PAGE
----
Last week I traveled to Lexington, Kentucky for the American Farmland Trust’s “Farmland, Food and Livable Communities” conference. The conference was the first of its kind to focus on these challenges at the national level and it brought together a broad spectrum of service providers, funders, land trust staff, and young farmers. (more…)
Marketing is the worst part of farming. Contrary arguments and examples exist, I suppose, outside my wallowing amidst the misery of my chosen profession. But this is a known truism; that the dirt-farmer’s is a challenging existence, a rough lot, made worse by the gristmill of the soul that is “sales”. I doubt anyone gets started in farming to get rich, nor do I think most farmers much care for marketing their products. Most of us would rather be digging carrots than hocking them.
Sales is the most essential thing to master if you wish to do this for a living, though, and while I wish dearly that I was writing this from aboard my yacht, the truth is that I’m damned poor and not getting much less poorer. Marketing, it turns out, is hard. But, we (mostly) pay our bills, and while money worries are never absent, I am able to keep myself in fine jugged wines and pay my Harper’s subscription, which is what counts. La vie bohéme, y’all. (more…)
Yesterday, USDA’s Farm Service Agency (FSA) announced a major expansion to the microloan program. Starting on November 7th, the cap on microloans will be raised from $35,000 to $50,000. We are thrilled to see FSA expand this program that is critical to young farmers!
Microloans provide operating loans to small and beginning farmers. They have less paperwork than a typical FSA loan and allow for a repayment period as long as seven years. Since the program’s inception, over 7,300 microloans have been made. (more…)
Approximately half of our revenue comes from CSA membership, which provides an essential preseason financial boost allowing us the crucial funds to buy seeds, potting mix, compost, and all the other bits and pieces necessary to get plants started early and ready to transplant as soon as soil and air temperatures allow. This early income also allows us to fire up the greenhouse as early as February. (more…)
Marketing and sales – I’m all for them. I’d like to do a bit more marketing and a lot more selling. In our first season, we’ve built our budget on the assumption that we will sell every animal that we raise. Man do I love that assumption.
Our focus is on the CSA model. We offer a chicken share, which includes a chicken every month. We offer a poultry share, which adds to the chicken share a Thanksgiving turkey. These two options have been our bread and butter thus far. (more…)
I’ve always viewed marketing as telling a story and there’s no better story to tell than the one of growing food and community. I feel a bit biased discussing marketing in farming. Before I decided to be a farmer, I was a marketer. I have a degree in Public Relations and Advertising and have done a lot of self-teaching on graphic design and web design.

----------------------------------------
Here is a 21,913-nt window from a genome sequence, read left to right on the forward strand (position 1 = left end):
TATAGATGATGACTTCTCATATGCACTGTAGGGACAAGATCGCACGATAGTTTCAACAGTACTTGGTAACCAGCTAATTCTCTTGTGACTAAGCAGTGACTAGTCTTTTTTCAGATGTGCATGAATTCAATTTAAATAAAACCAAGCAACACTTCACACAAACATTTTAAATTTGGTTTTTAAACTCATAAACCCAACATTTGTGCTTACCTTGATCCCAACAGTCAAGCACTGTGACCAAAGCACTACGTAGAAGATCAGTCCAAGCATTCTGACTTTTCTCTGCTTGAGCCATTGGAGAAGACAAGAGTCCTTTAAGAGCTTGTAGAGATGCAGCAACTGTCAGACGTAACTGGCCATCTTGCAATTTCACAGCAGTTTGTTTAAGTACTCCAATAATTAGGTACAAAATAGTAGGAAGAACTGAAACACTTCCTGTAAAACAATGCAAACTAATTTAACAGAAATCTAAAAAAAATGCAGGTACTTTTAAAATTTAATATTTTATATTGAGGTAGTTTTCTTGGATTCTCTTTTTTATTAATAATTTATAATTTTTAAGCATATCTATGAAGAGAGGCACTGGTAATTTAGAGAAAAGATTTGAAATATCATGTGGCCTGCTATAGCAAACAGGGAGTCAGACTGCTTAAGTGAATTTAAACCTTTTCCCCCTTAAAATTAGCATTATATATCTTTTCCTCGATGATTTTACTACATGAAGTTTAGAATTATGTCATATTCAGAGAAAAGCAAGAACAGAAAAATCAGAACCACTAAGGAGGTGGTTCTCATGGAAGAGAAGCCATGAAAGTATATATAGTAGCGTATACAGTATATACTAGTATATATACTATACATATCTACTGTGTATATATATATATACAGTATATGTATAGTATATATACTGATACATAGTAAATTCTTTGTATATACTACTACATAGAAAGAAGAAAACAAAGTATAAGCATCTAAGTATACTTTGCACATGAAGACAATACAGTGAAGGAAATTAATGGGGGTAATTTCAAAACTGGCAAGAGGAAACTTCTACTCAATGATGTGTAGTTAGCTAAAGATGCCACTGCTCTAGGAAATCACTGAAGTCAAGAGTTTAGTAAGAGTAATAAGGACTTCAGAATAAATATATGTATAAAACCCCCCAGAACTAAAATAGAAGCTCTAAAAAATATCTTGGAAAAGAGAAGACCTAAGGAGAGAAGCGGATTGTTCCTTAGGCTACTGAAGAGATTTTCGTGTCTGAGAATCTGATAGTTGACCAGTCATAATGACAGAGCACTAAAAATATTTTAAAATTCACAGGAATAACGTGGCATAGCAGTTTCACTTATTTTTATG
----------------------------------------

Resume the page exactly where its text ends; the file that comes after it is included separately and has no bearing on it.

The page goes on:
Therefore, I knew from the beginning that we’d have to create a feeling of community via social media networks, blogging and email. It was a struggle to understand what exactly would draw people in. Ultimately, we went with approaches that would interest us if we were on the other side.
We discussed for months how exactly we wanted the CSA set up, the price points, how much we could grow for the money asked, etc. Once we decided on that, we knew we needed to create a brand that embodied all things Forager Farm. (more…)
This article was originally posted by Eric Hansen and Sophie Ackoff on the Food Day Blog. Click here to read the original.
Student loan debt is on the rise. For our nation’s young farmers and ranchers, paying off these loans is a critical barrier to starting a career in agriculture. Young people graduating from college with debt are finding that they either cannot afford to farm and pay down their loans, or are prevented from financing their new farm businesses because of this existing debt.
Just as we’ve provided incentives for Americans to enter medicine, education, and other public service careers, we need to encourage young people to make careers in agriculture. Farming is a public service – we must add farmers to the Public Service Loan Forgiveness program. (more…)
Food Safety Back On the Agenda
If you thought we were done with the Food Safety Modernization Act (FSMA), you can think again. It has been most of a year since the process of responding to newly proposed food safety rules seemed to be smothering every waking moment of our lives, and late December since we heard the good news that the Food and Drug Administration (FDA) had “heard” our concerns loud enough to force serious reconsideration of those first drafts of the Produce and Preventive Controls rules. (more…)
It’s officially fall — we hope you’re catching your breath in the fields and watching the new season edge its way in.
The FDA just released a new draft of Food Safety rules and significant improvements were made. The agency certainly listened, but we’ll need your help to ensure that the final rules work for local farms. Read more about this campaign, NYFC at the People’s Climate March, our work to make farmland affordable and upcoming events in this September newsletter.
Last Friday, the FDA re-proposed draft rules under the Food Safety Modernization Act (FSMA). These rules aim to ensure a safe food supply by changing the food safety regulations on farms and food facilities.
The original rules, proposed last year, would have placed disastrous burdens on small, diversified farmers. In response, NYFC members sprang into action. NYFC volunteers hosted an incredible 70 letter-writing parties across the country, generating nearly 1,000 comments, out of the 18,582 total submitted. (more…)